The OGA said operations using the injection of significant volumes of fluid above fracture pressure would be considered to be hydraulic fracturing. They would require a hydraulic fracture plan as part of the application for approval to complete the well.
Under the hydraulic fracture plan, the company would be required to report the injected volumes and pressures. It would also be expected to include a real-time traffic light scheme for monitoring local seismicity.
Operators of oil sites in the Weald say they are not using hydraulic fracturing. This means they are not subject to hydraulic fracture plans or the traffic light system. There is no protocol for monitoring seismicity.
The OGA and the HSE have both confirmed that they do not hold information on the total number of well stimulations onshore.
The OGA said:
“Until the recent increased public interest in hydraulic fracturing, well stimulation was regarded as a routine aspect of well operations, and was not subject to specific consent, and its use may not have been systematically recorded.”
The HSE said:
“We may hold some of this data, but as HSE does not collate this information, it would be manifestly unreasonable to check each individual onshore well file to see if we have any information within scope or not.”
“Tougher regulation needed”
Brockham Oil Watch has said the UK regulators should follow the example of California and treat all stimulation methods equally, regardless of how much pressure was used. The group also said no flowback from any form of stimulation should be reinjected.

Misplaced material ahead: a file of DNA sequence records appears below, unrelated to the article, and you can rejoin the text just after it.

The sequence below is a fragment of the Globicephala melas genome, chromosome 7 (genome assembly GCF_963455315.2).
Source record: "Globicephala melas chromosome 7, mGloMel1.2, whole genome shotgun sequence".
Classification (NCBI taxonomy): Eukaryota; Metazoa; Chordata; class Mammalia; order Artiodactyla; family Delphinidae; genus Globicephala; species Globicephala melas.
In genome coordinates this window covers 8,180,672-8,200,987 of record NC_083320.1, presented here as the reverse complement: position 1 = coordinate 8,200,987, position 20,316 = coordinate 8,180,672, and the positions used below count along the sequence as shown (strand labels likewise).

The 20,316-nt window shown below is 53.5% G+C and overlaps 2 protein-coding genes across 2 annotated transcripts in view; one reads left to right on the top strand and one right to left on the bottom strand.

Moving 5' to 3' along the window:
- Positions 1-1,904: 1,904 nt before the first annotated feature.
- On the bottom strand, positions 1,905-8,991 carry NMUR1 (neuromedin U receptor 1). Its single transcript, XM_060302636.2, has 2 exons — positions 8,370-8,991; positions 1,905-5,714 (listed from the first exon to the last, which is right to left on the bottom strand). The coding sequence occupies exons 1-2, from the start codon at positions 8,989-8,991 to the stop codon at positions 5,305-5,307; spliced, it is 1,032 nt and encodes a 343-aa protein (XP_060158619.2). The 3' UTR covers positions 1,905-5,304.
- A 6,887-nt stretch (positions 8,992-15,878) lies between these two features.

Ms Zaffina said:
“Operators should be required to produce well stimulation plans, as opposed to hydraulic fracturing plans that we have currently. They should provide detailed reporting of operations that were actually carried out.”
She said the reports should include the total volume of water, acids and other chemicals.
“This is the only way to evaluate fully the impact, particularly on horizontal wells that will require multiple treatment stages. Currently, only vague proposals based purely on the operator’s intent are required.”
She described the exclusion of chemicals from controls under the environmental permit as “a paper-based exercise and open to abuse”.
“There is no monitoring of what actually takes place other than site visits and on-site document check.”
On induced earth tremors, she said:
“The traffic light system for monitoring of seismicity should be extended to all pressurised injections and reinjections, because it’s been proven that earthquakes can be caused by increased pore fluid pressure.
“We know that the Weald is a seismically active area. Yet, currently there is no requirement for even the basic reporting of when injections at oil sites in the region are taking place, making any analysis of causal links very difficult.”
On waste from acid treatments, she said:
“We believe that waste water from acid stimulation should be treated in the same way as flowback from hydraulic fracturing, which is not allowed to be reinjected, and needs to be handled by a specialist treatment facility.
“But currently, waste produced from acid wash or matrix acidising can legally be combined with produced water and reinjected. We’re very worried about this, given that Brockham has a permitted reinjection well.”
- Brockham Oil Watch is a residents’ group which is concerned about the use of acid in a three-year appraisal due to start soon at the Brockham oil site in Surrey. The group is part of the wider campaign network, Weald Action Group
Links to Freedom Information Act requests
Further information was provided to Brockham Oil Watch in follow-up correspondence.